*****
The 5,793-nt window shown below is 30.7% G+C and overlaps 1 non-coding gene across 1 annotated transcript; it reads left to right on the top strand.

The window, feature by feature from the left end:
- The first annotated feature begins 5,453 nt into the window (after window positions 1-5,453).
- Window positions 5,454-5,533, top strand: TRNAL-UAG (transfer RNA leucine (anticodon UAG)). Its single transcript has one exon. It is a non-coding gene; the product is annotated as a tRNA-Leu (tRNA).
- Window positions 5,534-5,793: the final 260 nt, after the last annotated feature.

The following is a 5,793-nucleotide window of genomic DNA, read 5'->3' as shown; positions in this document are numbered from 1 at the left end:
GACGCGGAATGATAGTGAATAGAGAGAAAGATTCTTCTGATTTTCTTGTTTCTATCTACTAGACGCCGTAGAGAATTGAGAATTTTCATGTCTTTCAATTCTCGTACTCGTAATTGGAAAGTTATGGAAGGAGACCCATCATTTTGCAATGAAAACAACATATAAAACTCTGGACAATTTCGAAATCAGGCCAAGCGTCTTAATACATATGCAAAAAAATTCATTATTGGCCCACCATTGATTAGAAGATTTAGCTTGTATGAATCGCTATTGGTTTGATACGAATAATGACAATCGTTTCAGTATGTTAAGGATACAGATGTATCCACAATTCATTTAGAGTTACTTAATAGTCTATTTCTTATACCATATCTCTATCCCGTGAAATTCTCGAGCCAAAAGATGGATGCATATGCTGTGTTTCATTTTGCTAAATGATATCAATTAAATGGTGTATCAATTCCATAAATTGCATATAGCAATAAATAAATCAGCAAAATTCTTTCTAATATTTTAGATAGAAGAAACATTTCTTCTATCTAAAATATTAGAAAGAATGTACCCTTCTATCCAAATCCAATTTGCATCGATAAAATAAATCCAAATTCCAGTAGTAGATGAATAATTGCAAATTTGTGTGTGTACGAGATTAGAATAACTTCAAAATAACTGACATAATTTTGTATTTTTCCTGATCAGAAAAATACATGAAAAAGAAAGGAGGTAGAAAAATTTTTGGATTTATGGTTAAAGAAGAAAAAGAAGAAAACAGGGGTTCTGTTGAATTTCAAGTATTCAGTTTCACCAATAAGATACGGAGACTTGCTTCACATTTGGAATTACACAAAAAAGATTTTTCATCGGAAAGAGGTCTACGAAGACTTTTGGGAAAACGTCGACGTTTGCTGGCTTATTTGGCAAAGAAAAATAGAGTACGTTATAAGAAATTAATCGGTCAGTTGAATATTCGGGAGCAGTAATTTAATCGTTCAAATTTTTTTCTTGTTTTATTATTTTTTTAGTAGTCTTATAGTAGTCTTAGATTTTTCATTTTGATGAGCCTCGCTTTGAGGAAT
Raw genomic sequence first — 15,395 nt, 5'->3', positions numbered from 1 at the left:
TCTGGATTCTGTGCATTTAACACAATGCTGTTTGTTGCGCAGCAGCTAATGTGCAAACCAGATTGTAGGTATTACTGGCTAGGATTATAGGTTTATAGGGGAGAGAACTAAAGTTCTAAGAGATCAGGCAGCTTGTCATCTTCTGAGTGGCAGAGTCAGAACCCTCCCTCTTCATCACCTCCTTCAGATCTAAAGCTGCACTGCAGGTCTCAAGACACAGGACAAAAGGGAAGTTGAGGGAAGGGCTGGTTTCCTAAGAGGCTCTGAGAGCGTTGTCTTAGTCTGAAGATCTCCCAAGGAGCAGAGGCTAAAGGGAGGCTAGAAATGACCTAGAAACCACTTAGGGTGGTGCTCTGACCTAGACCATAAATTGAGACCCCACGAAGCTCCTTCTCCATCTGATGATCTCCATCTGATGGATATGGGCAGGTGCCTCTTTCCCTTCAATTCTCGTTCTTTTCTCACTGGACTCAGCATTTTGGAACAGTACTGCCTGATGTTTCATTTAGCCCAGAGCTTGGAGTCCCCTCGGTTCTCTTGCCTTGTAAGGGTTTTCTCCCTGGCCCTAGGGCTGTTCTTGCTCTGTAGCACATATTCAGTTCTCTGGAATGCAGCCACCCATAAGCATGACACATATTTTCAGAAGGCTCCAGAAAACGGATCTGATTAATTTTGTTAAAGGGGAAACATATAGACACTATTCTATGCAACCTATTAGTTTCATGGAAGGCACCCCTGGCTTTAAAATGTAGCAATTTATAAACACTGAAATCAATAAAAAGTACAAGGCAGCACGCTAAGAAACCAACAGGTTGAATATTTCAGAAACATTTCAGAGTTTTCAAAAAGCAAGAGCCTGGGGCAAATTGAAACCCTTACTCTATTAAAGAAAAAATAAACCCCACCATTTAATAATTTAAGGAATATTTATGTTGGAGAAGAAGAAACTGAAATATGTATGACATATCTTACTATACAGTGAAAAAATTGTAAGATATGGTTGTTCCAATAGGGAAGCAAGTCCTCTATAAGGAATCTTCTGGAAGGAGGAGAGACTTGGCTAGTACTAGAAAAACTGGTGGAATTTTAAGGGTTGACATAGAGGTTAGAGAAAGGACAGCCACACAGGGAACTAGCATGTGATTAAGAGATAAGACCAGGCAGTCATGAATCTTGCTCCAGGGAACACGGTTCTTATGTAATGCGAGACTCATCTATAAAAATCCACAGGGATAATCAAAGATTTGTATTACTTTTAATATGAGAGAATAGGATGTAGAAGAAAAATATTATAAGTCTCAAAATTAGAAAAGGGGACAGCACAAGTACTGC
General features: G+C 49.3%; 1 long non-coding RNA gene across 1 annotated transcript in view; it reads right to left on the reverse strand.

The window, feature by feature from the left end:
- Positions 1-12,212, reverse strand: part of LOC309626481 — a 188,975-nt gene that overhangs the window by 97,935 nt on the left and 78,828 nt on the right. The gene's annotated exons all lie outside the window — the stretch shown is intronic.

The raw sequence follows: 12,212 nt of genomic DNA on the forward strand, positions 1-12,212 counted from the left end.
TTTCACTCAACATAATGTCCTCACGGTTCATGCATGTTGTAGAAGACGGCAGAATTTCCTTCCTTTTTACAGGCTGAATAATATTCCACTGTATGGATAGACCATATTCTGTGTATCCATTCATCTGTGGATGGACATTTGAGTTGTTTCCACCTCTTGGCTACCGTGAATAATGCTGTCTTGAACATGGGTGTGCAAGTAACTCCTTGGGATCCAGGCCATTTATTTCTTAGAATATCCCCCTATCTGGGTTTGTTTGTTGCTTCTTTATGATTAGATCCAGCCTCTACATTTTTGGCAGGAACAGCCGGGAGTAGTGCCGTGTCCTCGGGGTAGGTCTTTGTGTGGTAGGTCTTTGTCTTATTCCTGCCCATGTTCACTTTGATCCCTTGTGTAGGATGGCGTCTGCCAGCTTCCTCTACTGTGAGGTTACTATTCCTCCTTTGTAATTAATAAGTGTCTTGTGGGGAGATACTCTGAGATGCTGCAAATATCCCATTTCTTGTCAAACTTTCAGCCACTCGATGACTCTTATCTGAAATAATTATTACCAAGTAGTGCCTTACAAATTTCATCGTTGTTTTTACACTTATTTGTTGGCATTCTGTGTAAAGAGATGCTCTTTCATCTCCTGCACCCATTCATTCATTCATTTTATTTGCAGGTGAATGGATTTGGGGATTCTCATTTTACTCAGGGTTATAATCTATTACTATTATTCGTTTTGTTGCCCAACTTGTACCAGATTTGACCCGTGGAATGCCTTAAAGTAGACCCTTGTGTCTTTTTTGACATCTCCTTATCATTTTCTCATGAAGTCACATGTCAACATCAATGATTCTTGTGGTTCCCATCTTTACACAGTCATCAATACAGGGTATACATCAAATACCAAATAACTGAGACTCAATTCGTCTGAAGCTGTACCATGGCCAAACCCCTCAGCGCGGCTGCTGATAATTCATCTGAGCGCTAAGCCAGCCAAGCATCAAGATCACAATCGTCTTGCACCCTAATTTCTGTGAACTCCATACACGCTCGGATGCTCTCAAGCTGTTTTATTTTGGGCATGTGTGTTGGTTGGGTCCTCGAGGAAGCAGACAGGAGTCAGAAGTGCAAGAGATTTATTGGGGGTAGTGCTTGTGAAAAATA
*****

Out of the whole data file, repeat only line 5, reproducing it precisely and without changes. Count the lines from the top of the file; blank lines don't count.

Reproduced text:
- Window positions 5,534-5,793: the final 260 nt, after the last annotated feature.